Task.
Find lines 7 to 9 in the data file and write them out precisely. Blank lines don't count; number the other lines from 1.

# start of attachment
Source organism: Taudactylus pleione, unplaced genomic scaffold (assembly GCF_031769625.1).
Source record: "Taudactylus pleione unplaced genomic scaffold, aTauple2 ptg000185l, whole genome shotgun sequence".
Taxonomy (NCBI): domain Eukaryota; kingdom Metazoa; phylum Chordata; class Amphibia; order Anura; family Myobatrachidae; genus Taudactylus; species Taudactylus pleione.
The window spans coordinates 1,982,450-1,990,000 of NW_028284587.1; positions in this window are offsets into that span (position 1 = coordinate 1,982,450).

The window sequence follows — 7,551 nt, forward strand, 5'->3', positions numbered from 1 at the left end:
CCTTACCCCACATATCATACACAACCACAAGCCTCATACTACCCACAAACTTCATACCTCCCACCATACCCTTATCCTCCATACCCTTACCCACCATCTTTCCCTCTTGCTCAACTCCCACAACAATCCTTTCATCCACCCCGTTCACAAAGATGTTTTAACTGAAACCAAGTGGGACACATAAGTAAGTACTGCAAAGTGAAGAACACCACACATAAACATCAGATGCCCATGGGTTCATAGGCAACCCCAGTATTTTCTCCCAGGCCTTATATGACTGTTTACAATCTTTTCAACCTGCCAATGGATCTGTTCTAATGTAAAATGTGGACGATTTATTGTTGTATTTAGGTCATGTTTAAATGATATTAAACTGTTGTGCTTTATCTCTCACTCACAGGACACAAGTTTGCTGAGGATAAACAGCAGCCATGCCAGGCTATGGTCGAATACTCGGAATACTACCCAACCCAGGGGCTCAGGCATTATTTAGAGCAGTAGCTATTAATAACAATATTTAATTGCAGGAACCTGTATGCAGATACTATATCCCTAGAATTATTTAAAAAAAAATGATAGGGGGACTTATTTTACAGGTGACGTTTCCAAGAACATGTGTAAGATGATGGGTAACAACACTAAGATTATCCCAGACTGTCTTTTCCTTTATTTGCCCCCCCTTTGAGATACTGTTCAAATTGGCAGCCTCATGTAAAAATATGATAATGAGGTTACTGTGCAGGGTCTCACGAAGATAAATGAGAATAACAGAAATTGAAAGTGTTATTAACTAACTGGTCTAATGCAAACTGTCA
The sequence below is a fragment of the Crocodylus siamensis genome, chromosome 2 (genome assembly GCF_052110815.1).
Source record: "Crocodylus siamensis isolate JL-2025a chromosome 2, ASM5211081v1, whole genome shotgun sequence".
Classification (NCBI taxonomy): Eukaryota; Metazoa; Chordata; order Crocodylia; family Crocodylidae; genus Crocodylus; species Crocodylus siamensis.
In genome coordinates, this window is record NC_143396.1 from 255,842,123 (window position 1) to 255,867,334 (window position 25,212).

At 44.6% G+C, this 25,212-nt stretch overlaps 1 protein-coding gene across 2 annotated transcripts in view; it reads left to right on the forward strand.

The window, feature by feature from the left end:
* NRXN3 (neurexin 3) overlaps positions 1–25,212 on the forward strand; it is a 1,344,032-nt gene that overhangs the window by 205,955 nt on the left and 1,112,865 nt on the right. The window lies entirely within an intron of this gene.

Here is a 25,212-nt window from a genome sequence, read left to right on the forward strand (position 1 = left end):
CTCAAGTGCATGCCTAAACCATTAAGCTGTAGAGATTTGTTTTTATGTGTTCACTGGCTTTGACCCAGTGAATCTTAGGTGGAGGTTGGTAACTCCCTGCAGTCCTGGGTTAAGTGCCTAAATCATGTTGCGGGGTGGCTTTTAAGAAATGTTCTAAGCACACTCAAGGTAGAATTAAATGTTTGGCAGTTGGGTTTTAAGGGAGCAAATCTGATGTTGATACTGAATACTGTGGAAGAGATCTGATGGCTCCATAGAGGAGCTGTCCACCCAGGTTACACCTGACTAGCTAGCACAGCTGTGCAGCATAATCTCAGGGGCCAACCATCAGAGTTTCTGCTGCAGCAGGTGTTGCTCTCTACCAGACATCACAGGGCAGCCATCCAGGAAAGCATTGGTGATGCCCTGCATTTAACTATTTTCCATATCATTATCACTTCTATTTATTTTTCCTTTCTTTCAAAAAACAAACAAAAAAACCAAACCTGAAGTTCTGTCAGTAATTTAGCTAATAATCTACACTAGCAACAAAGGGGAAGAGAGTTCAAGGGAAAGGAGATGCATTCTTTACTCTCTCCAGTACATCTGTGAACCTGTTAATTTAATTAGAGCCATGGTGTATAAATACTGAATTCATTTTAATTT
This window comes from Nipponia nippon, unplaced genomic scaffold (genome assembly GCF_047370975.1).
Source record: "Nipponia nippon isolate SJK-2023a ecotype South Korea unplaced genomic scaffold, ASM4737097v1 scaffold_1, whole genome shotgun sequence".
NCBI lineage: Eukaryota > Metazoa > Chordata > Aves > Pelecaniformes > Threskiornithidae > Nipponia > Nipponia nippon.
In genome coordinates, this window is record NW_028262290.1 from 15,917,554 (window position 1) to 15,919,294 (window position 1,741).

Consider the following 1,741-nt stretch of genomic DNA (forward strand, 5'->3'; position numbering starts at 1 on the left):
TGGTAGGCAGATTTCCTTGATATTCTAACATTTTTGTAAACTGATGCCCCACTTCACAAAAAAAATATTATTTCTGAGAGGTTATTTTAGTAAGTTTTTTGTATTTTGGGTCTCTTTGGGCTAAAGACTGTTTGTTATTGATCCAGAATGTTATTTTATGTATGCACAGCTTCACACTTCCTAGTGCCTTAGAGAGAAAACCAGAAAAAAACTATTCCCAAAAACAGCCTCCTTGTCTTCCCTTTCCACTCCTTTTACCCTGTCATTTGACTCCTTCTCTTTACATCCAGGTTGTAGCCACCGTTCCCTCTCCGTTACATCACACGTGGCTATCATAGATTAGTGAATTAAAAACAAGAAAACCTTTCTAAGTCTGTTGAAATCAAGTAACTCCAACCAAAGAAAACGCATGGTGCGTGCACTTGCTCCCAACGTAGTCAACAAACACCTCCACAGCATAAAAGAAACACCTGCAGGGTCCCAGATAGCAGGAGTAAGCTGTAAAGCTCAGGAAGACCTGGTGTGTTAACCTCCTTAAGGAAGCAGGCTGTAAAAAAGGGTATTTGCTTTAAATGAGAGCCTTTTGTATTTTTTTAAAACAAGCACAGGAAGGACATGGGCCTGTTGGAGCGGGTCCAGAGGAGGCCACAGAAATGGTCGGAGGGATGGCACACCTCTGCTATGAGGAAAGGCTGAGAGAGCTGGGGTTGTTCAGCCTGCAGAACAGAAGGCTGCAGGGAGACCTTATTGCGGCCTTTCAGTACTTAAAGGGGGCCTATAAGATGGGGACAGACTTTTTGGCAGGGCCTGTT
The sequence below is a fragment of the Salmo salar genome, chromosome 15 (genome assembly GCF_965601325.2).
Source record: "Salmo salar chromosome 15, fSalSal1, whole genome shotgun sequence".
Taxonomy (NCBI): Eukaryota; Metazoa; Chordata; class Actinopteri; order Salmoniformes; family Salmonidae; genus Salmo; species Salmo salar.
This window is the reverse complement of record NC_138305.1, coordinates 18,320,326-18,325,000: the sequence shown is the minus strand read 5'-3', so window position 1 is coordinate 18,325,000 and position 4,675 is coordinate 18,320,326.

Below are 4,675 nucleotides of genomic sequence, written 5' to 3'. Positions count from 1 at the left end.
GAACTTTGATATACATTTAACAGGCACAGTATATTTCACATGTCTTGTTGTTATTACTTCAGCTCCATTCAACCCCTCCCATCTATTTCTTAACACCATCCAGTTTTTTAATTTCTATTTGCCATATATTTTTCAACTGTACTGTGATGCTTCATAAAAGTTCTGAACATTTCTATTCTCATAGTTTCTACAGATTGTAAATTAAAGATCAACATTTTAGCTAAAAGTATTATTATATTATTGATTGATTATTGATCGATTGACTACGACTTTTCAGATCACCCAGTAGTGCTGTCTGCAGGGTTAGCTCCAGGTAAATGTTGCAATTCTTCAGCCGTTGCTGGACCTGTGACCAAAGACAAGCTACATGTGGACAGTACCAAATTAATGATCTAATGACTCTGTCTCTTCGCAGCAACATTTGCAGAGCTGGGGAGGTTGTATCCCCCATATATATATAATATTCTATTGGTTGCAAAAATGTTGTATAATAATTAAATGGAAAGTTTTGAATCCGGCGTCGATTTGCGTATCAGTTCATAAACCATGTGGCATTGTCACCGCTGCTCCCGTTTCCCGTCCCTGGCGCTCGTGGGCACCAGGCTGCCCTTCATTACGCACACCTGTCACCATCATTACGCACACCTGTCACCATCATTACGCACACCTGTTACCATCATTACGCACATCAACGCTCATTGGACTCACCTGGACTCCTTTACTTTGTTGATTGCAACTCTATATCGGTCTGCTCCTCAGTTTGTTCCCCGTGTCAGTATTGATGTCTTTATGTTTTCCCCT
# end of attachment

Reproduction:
The sequence below is a fragment of the Crocodylus siamensis genome, chromosome 2 (genome assembly GCF_052110815.1).
Source record: "Crocodylus siamensis isolate JL-2025a chromosome 2, ASM5211081v1, whole genome shotgun sequence".
Classification (NCBI taxonomy): Eukaryota; Metazoa; Chordata; order Crocodylia; family Crocodylidae; genus Crocodylus; species Crocodylus siamensis.